One speaker claimed he remained optimistic about the strategic shifts because, based on their history, the Asia-Pacific countries are not motivated to re-create the world order. They are about restoring the old order. None of the new powers are missionary and want to convert others to their values. There is absent the "city on the hill" ideal which inspired America to actively promote its values abroad.

But China has just begun to discuss world order internally. China is asking itself what sort of order it wants. Chinese strategic intellectuals never fail to remind others that the world order was designed by the US for the Western world, and that during the Cold War, the Soviet Union was excluded from it. They see the world order today led by the US consisting of primarily three orders - one, the international economic system of which China is a member; second, the creation of a value system against which China is judged to be politically incorrect; and, three, a military alignment left from the Cold War which it has tolerated.

We are told China has asked itself what it should do. Should they "open it (the order) up"?

Before one jumps to the conclusion that there lie the seeds of conflict, China has reiterated in many forums that it is not fundamentally challenging the US.

I think it means it.

In fact, China has done well by the present order. The breathtaking growth of China as an economic power took place under the American-led world order. But China wants its new reality and status acknowledged. Finding that new balance is the challenge of the times.

Dr Henry Kissinger, the former US Secretary of State, has described this task as "working for a transition which recognises the arrival of the new power and preserves America's integral role in Asia".

The rivalry seems to be centred on the South China Sea where several states have overlapping claims. So far, neither the US nor China is prepared to step over the line to end in conflict and rules of engagement have been put in place.

China needs to work out the disputes with the four Asean claimant states. Disputes over sovereignty and territory are a matter between the disputants. Freedom of navigation and overflight in the South China Sea is a concern of all countries. But big power tends to suffer from "big power myopia" and do not grasp how small nations feel.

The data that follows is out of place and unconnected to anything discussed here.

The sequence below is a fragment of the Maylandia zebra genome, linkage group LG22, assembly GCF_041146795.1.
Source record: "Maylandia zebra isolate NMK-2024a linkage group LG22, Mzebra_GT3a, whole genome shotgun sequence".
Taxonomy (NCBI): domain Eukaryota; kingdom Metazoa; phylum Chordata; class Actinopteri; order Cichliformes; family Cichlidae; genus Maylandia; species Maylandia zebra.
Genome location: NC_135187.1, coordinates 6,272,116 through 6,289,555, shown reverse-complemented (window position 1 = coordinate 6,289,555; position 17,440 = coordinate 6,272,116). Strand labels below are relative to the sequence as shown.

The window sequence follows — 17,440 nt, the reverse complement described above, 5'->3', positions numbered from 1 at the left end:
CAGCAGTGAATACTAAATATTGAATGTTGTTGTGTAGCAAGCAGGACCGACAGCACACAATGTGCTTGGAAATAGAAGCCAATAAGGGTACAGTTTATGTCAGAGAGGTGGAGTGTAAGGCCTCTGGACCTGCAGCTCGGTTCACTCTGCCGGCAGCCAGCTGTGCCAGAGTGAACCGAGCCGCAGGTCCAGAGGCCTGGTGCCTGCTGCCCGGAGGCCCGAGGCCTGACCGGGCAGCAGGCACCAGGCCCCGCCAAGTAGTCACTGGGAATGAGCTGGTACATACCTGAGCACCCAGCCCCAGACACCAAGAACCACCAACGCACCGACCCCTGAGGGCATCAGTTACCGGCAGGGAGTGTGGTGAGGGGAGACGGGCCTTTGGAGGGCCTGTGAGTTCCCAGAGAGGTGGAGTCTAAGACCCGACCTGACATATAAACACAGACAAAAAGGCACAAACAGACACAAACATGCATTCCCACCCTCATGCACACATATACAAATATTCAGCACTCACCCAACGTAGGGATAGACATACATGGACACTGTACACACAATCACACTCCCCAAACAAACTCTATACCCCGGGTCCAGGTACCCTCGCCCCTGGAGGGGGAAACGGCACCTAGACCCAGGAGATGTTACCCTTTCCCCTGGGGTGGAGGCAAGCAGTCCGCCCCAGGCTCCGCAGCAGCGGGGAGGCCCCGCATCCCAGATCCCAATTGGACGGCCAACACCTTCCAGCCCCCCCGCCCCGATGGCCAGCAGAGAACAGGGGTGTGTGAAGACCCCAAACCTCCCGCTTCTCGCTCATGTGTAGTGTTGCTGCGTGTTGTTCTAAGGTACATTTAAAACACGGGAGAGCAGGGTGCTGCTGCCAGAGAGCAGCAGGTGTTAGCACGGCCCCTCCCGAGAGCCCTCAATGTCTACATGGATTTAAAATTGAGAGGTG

So can the US and China escape the Thucydides Trap?

Prof Allison himself offered clues for the escape. He highlighted "shared threats and shared opportunities" that could bring both powers to work together.

The possession of nuclear power and the nightmarish potential of the doctrine of mutual assured destruction, climate concerns, mega terrorism and fear of chaos would head the list of shared threats.

It was no surprise that of the four cases of no war accompanying the emergence of rising powers, all occurred at a time when the US, the Soviet Union, Britain, China and France possessed nuclear power.

During the Cold War in the 1950s to 1980s, when the Soviet Union was the rising power, the superpowers never went to war. They fought proxy wars instead. And we have seen the US and China work together on climate change for the Paris agreement.

The fear of chaos in international financial and monetary markets would be another instance when both the US and China would want to put their heads together.

On shared opportunities, Prof Allison spoke of the flip side of shared threats and gains in trade.

It is the emphasis on the economy and mutual assured economic development, and integrated supply chains, that would build interdependence. With the

"One Belt, One Road" initiative generating much interest, it was even suggested that understanding the enormous need for infrastructure throughout Asia, US participation in the project should not be discounted further down the road.

Singapore's founding Prime Minister Lee Kuan Yew has written that one of his greatest concerns in the US-China relationship is that the United States and China underestimate each other.

The recent forum provided a platform for all the regional players to discuss the Thucydides Trap fully because, as one participant said, to define the trap is to stop falling into it. Taking everything into account, the prospects are better than they look.

Professor Chan Heng Chee chairs the Lee Kuan Yew Centre for Innovative Cities in the Singapore University of Technology and Design. She is also director of S. Rajaratnam Endowment and Trustee, Asia Society.